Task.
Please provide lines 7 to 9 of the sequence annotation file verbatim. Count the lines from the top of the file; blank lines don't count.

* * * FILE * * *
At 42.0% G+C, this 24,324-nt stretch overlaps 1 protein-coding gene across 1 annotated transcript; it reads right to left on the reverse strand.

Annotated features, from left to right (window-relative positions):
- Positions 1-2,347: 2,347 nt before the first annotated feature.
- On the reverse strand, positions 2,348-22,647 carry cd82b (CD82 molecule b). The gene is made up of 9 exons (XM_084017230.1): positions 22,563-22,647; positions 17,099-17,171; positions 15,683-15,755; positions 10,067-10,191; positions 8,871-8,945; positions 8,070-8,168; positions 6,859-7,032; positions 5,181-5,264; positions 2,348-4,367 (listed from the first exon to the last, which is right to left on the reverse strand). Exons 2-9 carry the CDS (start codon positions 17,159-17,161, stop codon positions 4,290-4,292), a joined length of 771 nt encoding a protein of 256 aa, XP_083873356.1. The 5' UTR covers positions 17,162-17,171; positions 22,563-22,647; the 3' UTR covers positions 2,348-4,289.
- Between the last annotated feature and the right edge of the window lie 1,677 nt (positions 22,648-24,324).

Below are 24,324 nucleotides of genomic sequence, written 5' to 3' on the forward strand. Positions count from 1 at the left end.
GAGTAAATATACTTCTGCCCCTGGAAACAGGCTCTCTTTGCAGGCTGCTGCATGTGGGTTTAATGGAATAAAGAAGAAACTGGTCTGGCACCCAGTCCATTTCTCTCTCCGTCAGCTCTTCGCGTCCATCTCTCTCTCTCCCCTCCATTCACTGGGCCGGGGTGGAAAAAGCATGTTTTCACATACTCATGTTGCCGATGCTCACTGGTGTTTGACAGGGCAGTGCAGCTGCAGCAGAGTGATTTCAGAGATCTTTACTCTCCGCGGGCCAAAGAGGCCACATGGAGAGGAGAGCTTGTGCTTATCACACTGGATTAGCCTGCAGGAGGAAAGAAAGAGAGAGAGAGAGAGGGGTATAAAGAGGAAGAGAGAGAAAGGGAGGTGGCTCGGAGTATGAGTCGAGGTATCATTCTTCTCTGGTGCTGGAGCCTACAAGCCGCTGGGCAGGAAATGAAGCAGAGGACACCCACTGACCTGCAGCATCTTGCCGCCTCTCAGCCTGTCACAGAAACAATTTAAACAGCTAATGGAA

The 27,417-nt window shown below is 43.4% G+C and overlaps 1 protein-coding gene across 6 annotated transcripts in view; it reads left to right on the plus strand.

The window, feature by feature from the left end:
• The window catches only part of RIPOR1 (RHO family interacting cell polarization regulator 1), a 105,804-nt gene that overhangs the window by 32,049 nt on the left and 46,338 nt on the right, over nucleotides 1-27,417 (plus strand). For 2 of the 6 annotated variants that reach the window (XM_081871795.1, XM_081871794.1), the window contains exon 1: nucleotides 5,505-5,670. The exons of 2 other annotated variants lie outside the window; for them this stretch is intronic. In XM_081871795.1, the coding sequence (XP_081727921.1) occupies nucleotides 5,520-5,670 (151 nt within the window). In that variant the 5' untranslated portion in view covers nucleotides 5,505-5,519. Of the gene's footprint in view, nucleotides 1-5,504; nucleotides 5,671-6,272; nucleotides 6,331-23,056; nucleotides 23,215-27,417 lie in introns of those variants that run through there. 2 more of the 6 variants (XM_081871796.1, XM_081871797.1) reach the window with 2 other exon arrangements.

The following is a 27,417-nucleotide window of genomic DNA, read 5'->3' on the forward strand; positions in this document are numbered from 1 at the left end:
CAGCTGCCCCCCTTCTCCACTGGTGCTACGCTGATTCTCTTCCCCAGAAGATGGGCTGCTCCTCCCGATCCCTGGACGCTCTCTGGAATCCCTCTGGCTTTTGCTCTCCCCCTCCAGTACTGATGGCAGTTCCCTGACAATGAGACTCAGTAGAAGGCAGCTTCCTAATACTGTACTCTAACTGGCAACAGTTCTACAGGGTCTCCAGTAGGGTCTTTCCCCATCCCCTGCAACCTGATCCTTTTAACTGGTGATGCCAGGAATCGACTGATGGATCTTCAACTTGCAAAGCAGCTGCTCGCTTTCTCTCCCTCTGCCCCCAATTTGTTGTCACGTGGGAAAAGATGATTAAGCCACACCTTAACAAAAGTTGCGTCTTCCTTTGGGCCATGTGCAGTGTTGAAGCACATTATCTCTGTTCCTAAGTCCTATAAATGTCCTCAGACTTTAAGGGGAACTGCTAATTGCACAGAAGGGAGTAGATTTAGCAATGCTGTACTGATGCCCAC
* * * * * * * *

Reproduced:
GAGTAAATATACTTCTGCCCCTGGAAACAGGCTCTCTTTGCAGGCTGCTGCATGTGGGTTTAATGGAATAAAGAAGAAACTGGTCTGGCACCCAGTCCATTTCTCTCTCCGTCAGCTCTTCGCGTCCATCTCTCTCTCTCCCCTCCATTCACTGGGCCGGGGTGGAAAAAGCATGTTTTCACATACTCATGTTGCCGATGCTCACTGGTGTTTGACAGGGCAGTGCAGCTGCAGCAGAGTGATTTCAGAGATCTTTACTCTCCGCGGGCCAAAGAGGCCACATGGAGAGGAGAGCTTGTGCTTATCACACTGGATTAGCCTGCAGGAGGAAAGAAAGAGAGAGAGAGAGAGGGGTATAAAGAGGAAGAGAGAGAAAGGGAGGTGGCTCGGAGTATGAGTCGAGGTATCATTCTTCTCTGGTGCTGGAGCCTACAAGCCGCTGGGCAGGAAATGAAGCAGAGGACACCCACTGACCTGCAGCATCTTGCCGCCTCTCAGCCTGTCACAGAAACAATTTAAACAGCTAATGGAA

The 27,417-nt window shown below is 43.4% G+C and overlaps 1 protein-coding gene across 6 annotated transcripts in view; it reads left to right on the plus strand.

The window, feature by feature from the left end: